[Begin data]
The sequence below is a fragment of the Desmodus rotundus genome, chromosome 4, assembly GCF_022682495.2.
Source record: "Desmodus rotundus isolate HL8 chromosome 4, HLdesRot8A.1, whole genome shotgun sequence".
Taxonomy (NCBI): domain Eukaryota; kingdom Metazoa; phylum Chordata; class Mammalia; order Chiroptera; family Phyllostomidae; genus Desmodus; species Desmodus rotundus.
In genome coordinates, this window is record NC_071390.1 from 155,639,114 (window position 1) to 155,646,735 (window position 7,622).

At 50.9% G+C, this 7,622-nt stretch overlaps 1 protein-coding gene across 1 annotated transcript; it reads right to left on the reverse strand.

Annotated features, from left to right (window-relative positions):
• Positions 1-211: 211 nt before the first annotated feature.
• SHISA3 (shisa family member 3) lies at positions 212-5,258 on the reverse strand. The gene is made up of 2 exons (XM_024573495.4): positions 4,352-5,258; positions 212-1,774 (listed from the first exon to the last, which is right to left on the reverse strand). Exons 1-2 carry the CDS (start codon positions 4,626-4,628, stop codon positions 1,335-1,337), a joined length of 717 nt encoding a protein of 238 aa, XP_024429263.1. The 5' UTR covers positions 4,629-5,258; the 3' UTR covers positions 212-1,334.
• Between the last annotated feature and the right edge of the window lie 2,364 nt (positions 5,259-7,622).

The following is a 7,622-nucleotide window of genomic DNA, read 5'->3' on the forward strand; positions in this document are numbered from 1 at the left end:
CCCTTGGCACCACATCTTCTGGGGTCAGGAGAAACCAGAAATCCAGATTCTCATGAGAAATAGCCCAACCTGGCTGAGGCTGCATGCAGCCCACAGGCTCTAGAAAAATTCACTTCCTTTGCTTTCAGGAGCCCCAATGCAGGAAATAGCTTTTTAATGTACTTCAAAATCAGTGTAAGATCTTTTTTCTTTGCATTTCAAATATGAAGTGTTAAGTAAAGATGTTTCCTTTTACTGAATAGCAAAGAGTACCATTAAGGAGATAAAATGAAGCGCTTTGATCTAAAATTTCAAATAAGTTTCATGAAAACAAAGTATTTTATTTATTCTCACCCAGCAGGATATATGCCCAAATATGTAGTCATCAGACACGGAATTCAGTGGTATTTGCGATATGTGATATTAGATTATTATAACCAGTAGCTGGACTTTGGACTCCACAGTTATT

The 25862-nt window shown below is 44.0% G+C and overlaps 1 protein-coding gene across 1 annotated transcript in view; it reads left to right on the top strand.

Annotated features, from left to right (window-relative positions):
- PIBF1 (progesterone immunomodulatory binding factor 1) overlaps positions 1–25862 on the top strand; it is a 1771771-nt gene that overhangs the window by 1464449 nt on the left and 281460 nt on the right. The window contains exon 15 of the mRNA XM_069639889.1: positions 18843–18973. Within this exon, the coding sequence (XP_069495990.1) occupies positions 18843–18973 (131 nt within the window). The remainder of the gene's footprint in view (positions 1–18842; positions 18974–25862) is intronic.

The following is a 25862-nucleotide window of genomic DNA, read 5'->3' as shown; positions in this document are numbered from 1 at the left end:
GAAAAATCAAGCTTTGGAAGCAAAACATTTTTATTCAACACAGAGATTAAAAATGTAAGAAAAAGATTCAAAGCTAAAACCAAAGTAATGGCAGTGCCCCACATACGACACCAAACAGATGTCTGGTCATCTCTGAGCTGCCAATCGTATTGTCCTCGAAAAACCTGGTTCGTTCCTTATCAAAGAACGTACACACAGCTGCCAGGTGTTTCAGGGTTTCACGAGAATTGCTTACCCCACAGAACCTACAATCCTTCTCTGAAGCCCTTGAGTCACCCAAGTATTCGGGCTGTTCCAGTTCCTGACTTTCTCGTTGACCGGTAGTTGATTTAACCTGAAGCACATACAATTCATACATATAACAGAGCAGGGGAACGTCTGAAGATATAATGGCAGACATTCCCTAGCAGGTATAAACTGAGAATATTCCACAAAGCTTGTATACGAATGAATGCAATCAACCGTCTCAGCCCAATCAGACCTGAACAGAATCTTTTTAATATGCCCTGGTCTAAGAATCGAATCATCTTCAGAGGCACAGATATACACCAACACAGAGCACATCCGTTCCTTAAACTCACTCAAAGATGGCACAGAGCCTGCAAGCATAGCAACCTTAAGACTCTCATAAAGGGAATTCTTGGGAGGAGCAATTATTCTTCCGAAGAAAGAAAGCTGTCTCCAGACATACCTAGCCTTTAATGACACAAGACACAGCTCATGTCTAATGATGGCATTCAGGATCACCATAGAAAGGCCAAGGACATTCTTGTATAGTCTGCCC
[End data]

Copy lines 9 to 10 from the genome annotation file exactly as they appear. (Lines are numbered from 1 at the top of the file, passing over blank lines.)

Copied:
• Between the last annotated feature and the right edge of the window lie 2,364 nt (positions 5,259-7,622).

The following is a 7,622-nucleotide window of genomic DNA, read 5'->3' on the forward strand; positions in this document are numbered from 1 at the left end: